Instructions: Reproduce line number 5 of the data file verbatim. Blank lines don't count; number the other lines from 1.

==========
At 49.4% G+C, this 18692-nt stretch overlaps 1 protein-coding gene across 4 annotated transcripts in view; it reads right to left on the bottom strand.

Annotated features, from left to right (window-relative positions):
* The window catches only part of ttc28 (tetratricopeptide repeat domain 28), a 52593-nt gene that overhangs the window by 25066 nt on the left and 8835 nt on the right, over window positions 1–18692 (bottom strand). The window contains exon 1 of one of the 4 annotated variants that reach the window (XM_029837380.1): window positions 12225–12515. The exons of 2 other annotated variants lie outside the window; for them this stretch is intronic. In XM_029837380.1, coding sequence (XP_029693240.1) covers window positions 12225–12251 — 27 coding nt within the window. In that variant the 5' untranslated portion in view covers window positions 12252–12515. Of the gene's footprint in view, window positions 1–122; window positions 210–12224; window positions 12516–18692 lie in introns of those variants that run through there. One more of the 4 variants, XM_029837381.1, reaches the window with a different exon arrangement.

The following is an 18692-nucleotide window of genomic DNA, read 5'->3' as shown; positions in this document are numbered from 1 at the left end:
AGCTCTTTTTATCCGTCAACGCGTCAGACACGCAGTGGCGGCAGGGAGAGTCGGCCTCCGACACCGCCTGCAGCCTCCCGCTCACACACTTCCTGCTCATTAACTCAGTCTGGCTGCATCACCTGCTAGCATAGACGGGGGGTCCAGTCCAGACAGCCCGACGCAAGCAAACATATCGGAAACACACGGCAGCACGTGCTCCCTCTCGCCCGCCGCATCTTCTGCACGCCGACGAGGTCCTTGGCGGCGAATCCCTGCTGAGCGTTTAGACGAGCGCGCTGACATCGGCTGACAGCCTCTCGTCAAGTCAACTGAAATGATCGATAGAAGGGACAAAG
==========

AGCTCTTTTTATCCGTCAACGCGTCAGACACGCAGTGGCGGCAGGGAGAGTCGGCCTCCGACACCGCCTGCAGCCTCCCGCTCACACACTTCCTGCTCATTAACTCAGTCTGGCTGCATCACCTGCTAGCATAGACGGGGGGTCCAGTCCAGACAGCCCGACGCAAGCAAACATATCGGAAACACACGGCAGCACGTGCTCCCTCTCGCCCGCCGCATCTTCTGCACGCCGACGAGGTCCTTGGCGGCGAATCCCTGCTGAGCGTTTAGACGAGCGCGCTGACATCGGCTGACAGCCTCTCGTCAAGTCAACTGAAATGATCGATAGAAGGGACAAAG